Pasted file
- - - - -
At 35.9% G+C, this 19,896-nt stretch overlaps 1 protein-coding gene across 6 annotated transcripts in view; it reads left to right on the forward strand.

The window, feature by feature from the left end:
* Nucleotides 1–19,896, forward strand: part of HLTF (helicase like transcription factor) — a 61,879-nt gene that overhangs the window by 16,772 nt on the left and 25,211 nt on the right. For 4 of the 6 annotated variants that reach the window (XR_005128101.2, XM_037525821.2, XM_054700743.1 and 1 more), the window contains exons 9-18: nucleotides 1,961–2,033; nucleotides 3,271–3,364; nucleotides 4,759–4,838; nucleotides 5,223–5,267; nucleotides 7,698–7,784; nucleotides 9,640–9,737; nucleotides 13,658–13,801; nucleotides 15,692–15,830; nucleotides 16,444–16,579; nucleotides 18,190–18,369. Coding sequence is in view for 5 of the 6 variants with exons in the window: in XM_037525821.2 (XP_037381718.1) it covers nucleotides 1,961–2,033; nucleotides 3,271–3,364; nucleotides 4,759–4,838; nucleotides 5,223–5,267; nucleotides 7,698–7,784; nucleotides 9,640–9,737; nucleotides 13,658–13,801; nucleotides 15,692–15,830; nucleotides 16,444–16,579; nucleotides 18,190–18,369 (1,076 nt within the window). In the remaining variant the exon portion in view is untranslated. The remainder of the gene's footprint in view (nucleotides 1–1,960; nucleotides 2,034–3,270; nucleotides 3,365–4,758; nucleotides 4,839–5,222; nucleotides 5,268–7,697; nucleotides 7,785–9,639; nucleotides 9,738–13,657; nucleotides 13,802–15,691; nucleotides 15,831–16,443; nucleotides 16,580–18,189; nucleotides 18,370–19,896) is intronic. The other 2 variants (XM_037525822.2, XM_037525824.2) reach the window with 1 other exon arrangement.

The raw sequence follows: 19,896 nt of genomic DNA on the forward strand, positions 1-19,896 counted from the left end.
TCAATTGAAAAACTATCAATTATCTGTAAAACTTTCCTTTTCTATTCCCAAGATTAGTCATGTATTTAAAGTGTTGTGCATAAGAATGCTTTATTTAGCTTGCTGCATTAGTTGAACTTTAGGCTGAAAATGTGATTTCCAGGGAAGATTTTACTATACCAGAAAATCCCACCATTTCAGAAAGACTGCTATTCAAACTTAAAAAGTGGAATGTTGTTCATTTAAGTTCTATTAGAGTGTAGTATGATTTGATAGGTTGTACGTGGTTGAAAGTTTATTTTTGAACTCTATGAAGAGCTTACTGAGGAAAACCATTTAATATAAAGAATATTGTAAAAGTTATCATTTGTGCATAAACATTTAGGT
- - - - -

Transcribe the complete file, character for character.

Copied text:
At 35.9% G+C, this 19,896-nt stretch overlaps 1 protein-coding gene across 6 annotated transcripts in view; it reads left to right on the forward strand.

The window, feature by feature from the left end:
* Nucleotides 1–19,896, forward strand: part of HLTF (helicase like transcription factor) — a 61,879-nt gene that overhangs the window by 16,772 nt on the left and 25,211 nt on the right. For 4 of the 6 annotated variants that reach the window (XR_005128101.2, XM_037525821.2, XM_054700743.1 and 1 more), the window contains exons 9-18: nucleotides 1,961–2,033; nucleotides 3,271–3,364; nucleotides 4,759–4,838; nucleotides 5,223–5,267; nucleotides 7,698–7,784; nucleotides 9,640–9,737; nucleotides 13,658–13,801; nucleotides 15,692–15,830; nucleotides 16,444–16,579; nucleotides 18,190–18,369. Coding sequence is in view for 5 of the 6 variants with exons in the window: in XM_037525821.2 (XP_037381718.1) it covers nucleotides 1,961–2,033; nucleotides 3,271–3,364; nucleotides 4,759–4,838; nucleotides 5,223–5,267; nucleotides 7,698–7,784; nucleotides 9,640–9,737; nucleotides 13,658–13,801; nucleotides 15,692–15,830; nucleotides 16,444–16,579; nucleotides 18,190–18,369 (1,076 nt within the window). In the remaining variant the exon portion in view is untranslated. The remainder of the gene's footprint in view (nucleotides 1–1,960; nucleotides 2,034–3,270; nucleotides 3,365–4,758; nucleotides 4,839–5,222; nucleotides 5,268–7,697; nucleotides 7,785–9,639; nucleotides 9,738–13,657; nucleotides 13,802–15,691; nucleotides 15,831–16,443; nucleotides 16,580–18,189; nucleotides 18,370–19,896) is intronic. The other 2 variants (XM_037525822.2, XM_037525824.2) reach the window with 1 other exon arrangement.

The raw sequence follows: 19,896 nt of genomic DNA on the forward strand, positions 1-19,896 counted from the left end.
TCAATTGAAAAACTATCAATTATCTGTAAAACTTTCCTTTTCTATTCCCAAGATTAGTCATGTATTTAAAGTGTTGTGCATAAGAATGCTTTATTTAGCTTGCTGCATTAGTTGAACTTTAGGCTGAAAATGTGATTTCCAGGGAAGATTTTACTATACCAGAAAATCCCACCATTTCAGAAAGACTGCTATTCAAACTTAAAAAGTGGAATGTTGTTCATTTAAGTTCTATTAGAGTGTAGTATGATTTGATAGGTTGTACGTGGTTGAAAGTTTATTTTTGAACTCTATGAAGAGCTTACTGAGGAAAACCATTTAATATAAAGAATATTGTAAAAGTTATCATTTGTGCATAAACATTTAGGT